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Can artificial intelligence replace humans?

Rinzin Wangchuk 

As the media houses in Bhutan are grappling with problems with the high turnover of journalists, an academic writer claimed that newsrooms could use artificial intelligence (AI) to carry out news gathering and editorial tasks.

“I see there is no reason to worry about journalists leaving their profession because it is the age of AI for journalism,” he said, adding that AI can replace humans at no cost at all.

He also said that new AI models like ChatGPT can do everything including editing stories and writing editorials.

While discussing leadership in the digital transformation era and the future of journalism at the world journalists conference in Korea last week, editors and seasoned journalists from 50 countries agreed that AI is ushering in a world of efficiency and insight never before achieved by humankind.

Media professionals also agreed that ChatGPT would help non-native English-speaking journalists, especially to understand concepts and to generate questions. For instance, senior digital planning editor of Gulf News, Anupa Kurian Murshed, asked ChatGPT what are the challenges that newsrooms are facing today. “It came up with aggregated points that resonated with what I had listed based on my experiences in newsrooms,” she said.

Xinhua News Agency’s deputy chief editor Zhou Ning said that the authenticity of the content generated by AI still needs to be improved. “It may generate some texts that seem smooth and credible but lack effective verification mechanism, and some content may even be fabricated,” he said. For example, when ChatGPT answers user questions about legal issues, it may invent some non-existent legal provisions.

Fake news and  copyright issues

The proliferation of AI, according to media professionals, is not only generating fake news, misinformation and content bias but also emerging plagiarism issues.

Narrating a recent case, Anupa Kurian Murshed said one of the publications has been picking stories from Gulf News archives, tweaking them a bit and publishing them as their own. “Just enough changes were being done to escape the label of copyright violation,” she said.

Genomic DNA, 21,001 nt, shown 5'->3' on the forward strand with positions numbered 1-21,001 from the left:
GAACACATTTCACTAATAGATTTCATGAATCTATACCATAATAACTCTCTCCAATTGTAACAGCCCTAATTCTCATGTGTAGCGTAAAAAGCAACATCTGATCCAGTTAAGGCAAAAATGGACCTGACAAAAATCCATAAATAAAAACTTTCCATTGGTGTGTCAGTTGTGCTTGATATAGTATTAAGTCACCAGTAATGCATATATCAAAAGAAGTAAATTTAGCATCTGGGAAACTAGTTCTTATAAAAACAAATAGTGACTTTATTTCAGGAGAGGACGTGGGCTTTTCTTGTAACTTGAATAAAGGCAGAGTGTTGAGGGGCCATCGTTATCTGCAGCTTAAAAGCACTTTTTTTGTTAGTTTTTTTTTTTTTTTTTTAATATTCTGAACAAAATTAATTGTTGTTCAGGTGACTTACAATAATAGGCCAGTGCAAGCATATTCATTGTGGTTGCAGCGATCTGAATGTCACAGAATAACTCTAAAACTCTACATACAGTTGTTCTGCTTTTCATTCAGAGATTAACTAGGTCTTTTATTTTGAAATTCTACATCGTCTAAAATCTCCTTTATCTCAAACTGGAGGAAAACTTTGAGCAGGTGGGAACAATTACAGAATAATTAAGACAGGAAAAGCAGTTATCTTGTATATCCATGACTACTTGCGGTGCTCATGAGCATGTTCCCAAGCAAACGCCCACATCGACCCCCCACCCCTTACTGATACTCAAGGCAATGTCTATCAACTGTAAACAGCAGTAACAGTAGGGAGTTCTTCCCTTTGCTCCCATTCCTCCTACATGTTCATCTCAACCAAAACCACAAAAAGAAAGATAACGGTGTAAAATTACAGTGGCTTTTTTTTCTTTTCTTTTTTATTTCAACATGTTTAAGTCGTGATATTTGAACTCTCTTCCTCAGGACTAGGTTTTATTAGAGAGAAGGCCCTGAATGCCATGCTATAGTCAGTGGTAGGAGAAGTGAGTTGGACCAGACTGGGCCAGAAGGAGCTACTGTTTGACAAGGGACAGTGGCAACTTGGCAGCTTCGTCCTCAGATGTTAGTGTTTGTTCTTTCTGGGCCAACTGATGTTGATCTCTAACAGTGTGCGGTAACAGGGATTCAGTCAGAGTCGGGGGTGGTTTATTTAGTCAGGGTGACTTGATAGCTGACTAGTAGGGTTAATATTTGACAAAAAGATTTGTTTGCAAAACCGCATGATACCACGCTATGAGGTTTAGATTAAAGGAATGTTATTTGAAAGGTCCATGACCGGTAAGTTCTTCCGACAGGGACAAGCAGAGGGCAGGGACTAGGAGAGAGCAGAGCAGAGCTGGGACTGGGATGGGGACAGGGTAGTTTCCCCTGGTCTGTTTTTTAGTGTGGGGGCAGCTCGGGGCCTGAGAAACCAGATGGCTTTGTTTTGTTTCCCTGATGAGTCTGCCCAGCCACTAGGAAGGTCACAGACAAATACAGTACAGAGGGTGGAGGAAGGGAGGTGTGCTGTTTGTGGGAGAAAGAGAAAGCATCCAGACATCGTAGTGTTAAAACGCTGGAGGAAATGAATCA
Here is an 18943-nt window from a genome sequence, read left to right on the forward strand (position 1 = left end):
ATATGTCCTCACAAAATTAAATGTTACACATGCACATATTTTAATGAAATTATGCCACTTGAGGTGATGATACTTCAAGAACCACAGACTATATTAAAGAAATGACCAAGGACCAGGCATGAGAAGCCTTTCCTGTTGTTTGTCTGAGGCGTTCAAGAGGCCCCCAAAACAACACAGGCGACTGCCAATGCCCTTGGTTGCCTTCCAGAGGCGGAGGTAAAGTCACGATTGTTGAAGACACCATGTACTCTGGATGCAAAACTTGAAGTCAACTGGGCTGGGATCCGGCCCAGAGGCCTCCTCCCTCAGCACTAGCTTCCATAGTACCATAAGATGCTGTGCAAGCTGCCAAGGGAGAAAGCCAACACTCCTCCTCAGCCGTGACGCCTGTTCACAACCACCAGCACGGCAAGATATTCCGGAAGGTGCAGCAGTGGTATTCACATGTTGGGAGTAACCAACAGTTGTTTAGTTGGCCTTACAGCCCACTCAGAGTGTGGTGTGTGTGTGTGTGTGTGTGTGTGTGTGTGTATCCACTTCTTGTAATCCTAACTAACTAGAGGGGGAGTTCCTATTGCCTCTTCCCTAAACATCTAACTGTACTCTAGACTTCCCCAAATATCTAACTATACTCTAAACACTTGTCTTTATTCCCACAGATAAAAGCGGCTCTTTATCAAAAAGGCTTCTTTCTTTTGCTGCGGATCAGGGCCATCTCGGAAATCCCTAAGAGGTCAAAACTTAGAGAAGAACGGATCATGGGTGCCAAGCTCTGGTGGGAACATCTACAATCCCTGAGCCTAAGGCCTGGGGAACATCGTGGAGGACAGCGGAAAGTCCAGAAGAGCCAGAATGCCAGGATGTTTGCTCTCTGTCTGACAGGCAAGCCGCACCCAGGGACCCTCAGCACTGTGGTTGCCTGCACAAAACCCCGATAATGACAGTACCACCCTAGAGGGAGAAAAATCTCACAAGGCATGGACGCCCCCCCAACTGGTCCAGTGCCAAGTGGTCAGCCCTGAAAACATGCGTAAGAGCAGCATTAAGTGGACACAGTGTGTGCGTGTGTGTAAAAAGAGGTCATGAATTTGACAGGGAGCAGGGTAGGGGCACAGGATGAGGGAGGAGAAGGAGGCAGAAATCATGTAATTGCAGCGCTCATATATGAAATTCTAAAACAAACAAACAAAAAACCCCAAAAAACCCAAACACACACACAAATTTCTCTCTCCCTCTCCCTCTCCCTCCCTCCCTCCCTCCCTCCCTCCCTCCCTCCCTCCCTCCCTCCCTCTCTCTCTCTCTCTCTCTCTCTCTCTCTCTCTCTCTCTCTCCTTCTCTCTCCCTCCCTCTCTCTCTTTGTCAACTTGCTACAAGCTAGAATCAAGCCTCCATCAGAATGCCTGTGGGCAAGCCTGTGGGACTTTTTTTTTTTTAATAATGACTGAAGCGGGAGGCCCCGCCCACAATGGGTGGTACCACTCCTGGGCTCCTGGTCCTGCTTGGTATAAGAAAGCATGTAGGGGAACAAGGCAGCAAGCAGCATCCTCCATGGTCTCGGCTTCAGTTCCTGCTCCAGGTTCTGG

This kind of plagiarism among other issues, according to the senior digital planning editor, is one of the biggest concerns with content generated by AI. “It could work against creativity and come up with wrong and biased information as it is just an aggregator, not a fact-checker.”

She added that one cannot fully trust what AI shows you. “Therefore, AI cannot replace humans. You need people to check, evaluate and take that final qualitative decision.”

Head of digital planning team in Korea, Ryu Hyun Jung said that media organisations must undertake a radical overhaul of their processes by leveraging AI to significantly reduce the burden of mundane writing and other routine tasks. “By doing so, journalists will be freed to concentrate on generating original and factual stories.”

Media professionals called organisations to collaborate and demand large tech companies driving AI to provide compensation for the content produced by journalists. Journalists should serve as the final stronghold against the pervasive spread of fake news. “These efforts are integral to the process of establishing ethical standards for humanity in the era of ubiquitous AI,” Ryu Hyun Jung said.

The world journalists conference also called the media professionals to go deep into the fields and obtain the most accurate, authentic, and effective first-hand information, rather than relying on second-hand information generated by AI such as ChatGPT.

As part of the programme organized by the Journalists Association of Korea, journalists from around the globe also discussed media-related issues, peace on the Korean Peninsula and in the world, the role of journalists and various other issues.